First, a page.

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Wednesday, December 25, 2019

Darlene Love - Christmas (Baby please come home)

Veteran Pays Off Utility Bill for 36 Families

Bert Kaempfert Jingo Jango

Whitney Houston - Do You Hear What I Hear

The Vienna Boys Choir-The Little Drummer Boy


The Calling - Carol of The Bells (lyrics)

Baby its Cold Outside - Dean Martin

On Christmas, a message from President Trump and First Lady Melania Trump!

Santa Claus And His Old Lady

So This Is Christmas ~ John Lennon

Bing Crosby & David Bowie - "The Little Drummer Boy (Peace On Earth)"

Vince Guaraldi Trio - Linus And Lucy

Blue Christmas with Porky Pig

Jingle Bell Rock

Brenda Lee - Rockin' around the Christmas tree

What Christmas Trees Looked Like 100 Years Ago

The Christmas Tree didn't become a popular tradition in the U.S. until the mid 1850's. At that time, many of the trees were lit with actual candles. After quite a few fires, people shifted to tinsel, ornaments, and eventually artificial lights. In the late 1800's and early 1900's, there wasn't wide-spread agreement on exactly what a tree should look like, which made for lots of creativity. Here are a few of our favorite photos...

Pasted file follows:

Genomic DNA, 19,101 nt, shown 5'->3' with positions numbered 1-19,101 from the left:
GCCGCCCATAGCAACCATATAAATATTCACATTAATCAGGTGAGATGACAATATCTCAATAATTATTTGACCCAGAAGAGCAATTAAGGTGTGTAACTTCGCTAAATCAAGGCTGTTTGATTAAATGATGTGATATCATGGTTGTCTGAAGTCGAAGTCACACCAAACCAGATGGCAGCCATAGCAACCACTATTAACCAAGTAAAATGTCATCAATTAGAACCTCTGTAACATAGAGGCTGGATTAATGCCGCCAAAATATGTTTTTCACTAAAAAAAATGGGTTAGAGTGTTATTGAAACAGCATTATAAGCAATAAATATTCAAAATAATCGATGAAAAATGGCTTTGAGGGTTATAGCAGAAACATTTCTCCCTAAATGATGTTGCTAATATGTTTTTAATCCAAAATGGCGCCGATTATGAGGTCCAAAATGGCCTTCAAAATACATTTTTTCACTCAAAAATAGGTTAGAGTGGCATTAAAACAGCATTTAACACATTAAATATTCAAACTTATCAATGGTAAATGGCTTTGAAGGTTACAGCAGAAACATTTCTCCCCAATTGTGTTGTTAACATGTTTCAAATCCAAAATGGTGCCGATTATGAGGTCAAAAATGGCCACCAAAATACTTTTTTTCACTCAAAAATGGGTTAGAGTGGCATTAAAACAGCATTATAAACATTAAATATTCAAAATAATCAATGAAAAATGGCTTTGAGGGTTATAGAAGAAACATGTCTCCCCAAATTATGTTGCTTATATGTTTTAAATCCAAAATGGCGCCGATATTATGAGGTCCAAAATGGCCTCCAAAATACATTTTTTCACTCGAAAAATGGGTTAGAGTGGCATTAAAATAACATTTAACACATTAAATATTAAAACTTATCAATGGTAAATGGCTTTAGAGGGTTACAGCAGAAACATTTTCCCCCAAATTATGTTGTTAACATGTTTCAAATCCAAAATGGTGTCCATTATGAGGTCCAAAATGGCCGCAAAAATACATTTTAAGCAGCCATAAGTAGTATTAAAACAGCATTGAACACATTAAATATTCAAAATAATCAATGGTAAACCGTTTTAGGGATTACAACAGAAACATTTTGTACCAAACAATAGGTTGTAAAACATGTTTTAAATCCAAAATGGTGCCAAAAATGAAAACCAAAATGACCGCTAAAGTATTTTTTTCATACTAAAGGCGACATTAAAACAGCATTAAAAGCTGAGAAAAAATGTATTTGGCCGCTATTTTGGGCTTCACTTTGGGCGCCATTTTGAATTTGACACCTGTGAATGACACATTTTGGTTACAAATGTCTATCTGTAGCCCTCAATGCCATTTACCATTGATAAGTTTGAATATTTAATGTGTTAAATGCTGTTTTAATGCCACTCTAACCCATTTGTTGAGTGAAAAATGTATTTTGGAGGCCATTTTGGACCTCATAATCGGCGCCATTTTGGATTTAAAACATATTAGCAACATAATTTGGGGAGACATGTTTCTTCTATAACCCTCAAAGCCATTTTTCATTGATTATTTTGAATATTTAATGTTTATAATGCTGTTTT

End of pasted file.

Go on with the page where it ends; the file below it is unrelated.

See More Photos HERE

Mariah Carey - All I Want for Christmas Is You

Barking Dogs - Jingle Bells

100+ Years of Tradition: Vintage Retail Holiday Window Displays Through the Years